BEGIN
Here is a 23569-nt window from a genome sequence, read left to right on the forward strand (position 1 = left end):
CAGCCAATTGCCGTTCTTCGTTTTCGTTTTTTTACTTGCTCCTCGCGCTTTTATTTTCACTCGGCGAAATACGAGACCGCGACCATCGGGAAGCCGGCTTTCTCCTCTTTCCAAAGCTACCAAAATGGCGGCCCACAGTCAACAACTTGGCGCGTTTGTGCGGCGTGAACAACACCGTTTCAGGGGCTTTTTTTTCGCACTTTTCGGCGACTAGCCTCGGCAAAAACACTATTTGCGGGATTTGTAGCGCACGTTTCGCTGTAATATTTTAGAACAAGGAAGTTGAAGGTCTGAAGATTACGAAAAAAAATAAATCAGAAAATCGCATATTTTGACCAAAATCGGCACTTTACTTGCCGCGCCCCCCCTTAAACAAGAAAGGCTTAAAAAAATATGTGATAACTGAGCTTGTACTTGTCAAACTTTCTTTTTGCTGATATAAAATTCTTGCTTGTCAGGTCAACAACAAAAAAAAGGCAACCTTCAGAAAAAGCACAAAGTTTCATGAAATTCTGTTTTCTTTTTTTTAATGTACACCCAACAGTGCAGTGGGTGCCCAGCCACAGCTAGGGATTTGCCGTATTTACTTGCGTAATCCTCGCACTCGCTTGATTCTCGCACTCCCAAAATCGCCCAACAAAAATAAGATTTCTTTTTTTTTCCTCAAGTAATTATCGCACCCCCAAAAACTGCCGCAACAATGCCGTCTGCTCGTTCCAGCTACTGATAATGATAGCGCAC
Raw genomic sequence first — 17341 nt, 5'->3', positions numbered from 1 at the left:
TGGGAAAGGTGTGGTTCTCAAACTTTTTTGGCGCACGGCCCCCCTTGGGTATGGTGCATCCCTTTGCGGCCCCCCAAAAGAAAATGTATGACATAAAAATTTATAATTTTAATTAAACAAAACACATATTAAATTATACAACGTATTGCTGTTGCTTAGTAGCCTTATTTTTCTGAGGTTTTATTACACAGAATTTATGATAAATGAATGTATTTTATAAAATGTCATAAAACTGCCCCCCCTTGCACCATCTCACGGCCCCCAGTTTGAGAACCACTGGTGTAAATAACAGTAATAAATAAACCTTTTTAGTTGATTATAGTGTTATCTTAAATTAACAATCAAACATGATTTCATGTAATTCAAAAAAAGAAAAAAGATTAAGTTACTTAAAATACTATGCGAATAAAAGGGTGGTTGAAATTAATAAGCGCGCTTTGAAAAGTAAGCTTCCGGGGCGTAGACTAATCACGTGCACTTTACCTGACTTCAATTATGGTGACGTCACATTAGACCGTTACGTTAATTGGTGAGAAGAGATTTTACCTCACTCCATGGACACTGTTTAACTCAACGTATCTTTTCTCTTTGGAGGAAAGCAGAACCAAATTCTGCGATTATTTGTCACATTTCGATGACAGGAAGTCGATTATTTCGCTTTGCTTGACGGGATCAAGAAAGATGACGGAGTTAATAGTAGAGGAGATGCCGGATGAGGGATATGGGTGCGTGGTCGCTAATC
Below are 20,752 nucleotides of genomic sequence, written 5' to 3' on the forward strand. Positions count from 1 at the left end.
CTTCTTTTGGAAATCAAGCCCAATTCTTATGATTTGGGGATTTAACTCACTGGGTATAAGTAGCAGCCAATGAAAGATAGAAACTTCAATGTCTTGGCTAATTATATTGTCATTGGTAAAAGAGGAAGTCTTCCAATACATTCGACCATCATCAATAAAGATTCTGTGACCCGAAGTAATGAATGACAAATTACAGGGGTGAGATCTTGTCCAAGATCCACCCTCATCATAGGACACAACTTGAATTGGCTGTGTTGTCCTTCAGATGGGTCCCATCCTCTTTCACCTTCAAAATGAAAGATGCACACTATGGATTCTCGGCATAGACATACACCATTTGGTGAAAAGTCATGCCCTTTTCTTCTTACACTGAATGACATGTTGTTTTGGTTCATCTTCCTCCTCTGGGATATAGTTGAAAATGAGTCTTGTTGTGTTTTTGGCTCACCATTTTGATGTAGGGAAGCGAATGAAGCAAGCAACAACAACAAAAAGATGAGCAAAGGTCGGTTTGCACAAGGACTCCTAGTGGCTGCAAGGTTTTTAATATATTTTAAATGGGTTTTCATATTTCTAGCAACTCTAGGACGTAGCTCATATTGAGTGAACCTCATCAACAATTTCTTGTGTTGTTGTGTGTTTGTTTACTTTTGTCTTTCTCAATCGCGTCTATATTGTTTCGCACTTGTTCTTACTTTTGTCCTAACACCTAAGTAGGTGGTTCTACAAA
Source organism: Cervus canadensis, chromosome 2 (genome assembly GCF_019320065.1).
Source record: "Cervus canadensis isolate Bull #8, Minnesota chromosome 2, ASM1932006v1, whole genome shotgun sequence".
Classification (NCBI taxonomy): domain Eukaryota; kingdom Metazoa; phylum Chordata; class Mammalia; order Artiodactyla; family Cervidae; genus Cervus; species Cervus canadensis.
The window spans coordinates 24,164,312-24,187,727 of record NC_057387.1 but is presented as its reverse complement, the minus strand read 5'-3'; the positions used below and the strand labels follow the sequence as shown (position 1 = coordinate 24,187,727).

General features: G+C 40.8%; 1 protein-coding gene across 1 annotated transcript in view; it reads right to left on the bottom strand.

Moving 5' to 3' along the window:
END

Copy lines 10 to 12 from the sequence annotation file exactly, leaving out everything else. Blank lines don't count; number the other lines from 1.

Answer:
The window spans coordinates 24,164,312-24,187,727 of record NC_057387.1 but is presented as its reverse complement, the minus strand read 5'-3'; the positions used below and the strand labels follow the sequence as shown (position 1 = coordinate 24,187,727).

General features: G+C 40.8%; 1 protein-coding gene across 1 annotated transcript in view; it reads right to left on the bottom strand.

Moving 5' to 3' along the window: